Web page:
A second reason for the expected developments is the potential to combine optical and acoustic technology. For example in micro-optomechanical sensors (MOMS): devices where an acoustic pressure sensor can be read out by an optical wave. Because these optical signals have a much larger bandwidth than the channels in a classic electrical readout, it is possible to do massive multiplexing. This allows thinking on a completely different scale. For example, imec has the vision of a surgical glove with several thousands of integrated sensors that enable tissue analysis during a surgical procedure and without external imaging equipment.
Or back to the Mars story and telepresence: if you combine advanced holography with the possibility to stimulate the hearing and the sense of touch through sound waves, you will come very close to a very realistic virtual presence.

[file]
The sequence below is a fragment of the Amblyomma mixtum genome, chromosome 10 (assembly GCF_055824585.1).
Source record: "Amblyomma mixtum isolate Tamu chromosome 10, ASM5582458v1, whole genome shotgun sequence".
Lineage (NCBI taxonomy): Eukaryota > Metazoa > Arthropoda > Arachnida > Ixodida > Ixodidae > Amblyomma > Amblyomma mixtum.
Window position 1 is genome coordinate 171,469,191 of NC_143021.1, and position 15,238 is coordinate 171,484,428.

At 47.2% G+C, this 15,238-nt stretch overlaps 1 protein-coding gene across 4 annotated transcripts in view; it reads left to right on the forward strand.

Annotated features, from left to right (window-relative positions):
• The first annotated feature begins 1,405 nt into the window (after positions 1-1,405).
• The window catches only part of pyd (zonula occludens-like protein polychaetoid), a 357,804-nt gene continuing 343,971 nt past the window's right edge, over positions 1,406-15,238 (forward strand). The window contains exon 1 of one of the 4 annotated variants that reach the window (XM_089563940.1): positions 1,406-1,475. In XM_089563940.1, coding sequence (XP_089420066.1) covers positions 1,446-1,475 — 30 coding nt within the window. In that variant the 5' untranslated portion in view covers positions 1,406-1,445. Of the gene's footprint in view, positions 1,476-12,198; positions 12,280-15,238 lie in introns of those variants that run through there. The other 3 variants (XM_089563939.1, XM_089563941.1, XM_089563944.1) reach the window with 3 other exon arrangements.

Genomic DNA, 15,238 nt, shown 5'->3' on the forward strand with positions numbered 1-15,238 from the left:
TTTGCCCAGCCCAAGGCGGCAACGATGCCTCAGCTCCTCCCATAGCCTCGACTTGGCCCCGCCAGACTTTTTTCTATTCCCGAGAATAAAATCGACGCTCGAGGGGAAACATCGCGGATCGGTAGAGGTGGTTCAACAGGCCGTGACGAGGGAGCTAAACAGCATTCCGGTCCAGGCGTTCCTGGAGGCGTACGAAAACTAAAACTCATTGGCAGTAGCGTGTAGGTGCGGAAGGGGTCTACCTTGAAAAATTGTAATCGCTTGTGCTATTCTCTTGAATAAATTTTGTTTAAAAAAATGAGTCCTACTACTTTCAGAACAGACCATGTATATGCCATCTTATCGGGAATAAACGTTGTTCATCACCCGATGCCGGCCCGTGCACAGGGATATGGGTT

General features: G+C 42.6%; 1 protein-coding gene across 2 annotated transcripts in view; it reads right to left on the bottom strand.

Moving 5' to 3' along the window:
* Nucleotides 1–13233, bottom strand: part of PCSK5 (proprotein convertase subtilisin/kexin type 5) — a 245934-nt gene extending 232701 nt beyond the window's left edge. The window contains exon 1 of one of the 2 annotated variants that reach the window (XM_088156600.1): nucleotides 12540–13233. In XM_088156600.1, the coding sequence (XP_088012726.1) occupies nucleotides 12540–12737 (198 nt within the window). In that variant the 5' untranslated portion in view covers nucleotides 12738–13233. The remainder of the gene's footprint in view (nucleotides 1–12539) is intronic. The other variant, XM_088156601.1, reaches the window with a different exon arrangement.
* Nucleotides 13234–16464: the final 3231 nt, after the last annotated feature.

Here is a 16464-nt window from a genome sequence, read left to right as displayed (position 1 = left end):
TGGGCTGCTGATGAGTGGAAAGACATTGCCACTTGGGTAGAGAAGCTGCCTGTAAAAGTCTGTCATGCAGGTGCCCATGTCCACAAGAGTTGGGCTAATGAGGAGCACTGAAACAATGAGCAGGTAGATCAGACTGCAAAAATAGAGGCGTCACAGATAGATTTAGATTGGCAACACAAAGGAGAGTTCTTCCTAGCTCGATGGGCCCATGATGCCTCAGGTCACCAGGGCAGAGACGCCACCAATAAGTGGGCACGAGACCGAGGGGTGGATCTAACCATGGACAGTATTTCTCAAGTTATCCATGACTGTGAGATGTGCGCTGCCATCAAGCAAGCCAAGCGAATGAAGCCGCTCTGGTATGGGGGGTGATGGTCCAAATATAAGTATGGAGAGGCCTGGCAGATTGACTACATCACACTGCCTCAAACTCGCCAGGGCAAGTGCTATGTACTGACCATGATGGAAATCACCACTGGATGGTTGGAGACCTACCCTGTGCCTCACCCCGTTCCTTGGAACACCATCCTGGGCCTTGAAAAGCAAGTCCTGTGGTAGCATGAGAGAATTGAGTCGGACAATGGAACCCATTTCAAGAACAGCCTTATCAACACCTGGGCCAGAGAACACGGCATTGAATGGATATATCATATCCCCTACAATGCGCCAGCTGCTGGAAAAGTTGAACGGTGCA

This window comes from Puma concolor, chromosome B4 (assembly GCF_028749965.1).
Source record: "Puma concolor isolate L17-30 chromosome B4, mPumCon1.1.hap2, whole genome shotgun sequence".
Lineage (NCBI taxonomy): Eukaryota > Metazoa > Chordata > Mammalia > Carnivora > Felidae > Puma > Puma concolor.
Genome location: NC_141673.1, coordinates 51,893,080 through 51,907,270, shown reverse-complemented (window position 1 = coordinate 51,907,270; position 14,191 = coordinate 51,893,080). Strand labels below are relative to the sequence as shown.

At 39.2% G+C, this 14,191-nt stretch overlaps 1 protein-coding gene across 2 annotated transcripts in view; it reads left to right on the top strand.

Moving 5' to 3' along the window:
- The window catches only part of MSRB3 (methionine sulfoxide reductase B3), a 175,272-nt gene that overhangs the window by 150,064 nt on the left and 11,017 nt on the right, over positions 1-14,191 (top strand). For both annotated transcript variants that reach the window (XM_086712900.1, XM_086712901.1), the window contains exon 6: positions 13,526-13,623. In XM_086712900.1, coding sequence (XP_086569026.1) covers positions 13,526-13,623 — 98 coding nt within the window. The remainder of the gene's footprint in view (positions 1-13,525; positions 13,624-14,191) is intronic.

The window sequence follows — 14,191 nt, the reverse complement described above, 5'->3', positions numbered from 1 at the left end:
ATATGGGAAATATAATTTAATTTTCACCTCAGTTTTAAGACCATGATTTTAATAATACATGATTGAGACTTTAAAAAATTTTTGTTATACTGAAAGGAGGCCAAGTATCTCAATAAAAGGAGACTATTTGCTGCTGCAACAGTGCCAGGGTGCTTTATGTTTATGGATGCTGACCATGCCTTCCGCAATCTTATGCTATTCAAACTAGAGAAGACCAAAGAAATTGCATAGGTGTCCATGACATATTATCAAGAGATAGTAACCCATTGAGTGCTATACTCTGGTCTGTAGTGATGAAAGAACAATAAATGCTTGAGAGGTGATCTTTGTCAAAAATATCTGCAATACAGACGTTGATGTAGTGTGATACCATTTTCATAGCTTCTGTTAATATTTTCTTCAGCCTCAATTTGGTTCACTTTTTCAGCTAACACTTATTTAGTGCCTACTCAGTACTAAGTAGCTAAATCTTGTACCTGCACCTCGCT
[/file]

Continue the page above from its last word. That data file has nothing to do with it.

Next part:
Bi-directional human-environment interface
These examples only illustrate the tip of the iceberg. Vision, hearing and touch are just some of our senses where photonics and phononics can focus on.
At least as exciting are the developments in reading and influencing the activity in our brains.
With a combination of light and sound technology, it is already possible to measure brain activity in a non-invasive manner and without contrast fluid, based on the oxygen saturation in certain areas of the brain. A step further is to do the reverse and, for example, optimize a person's sleep by sending out directional waves. In an ultimate scenario, this can be done without any form of wearable, when a bi-directional human-environment interface is created: a symbiotic interplay between men and their high-tech environment. With the human well-being at the center.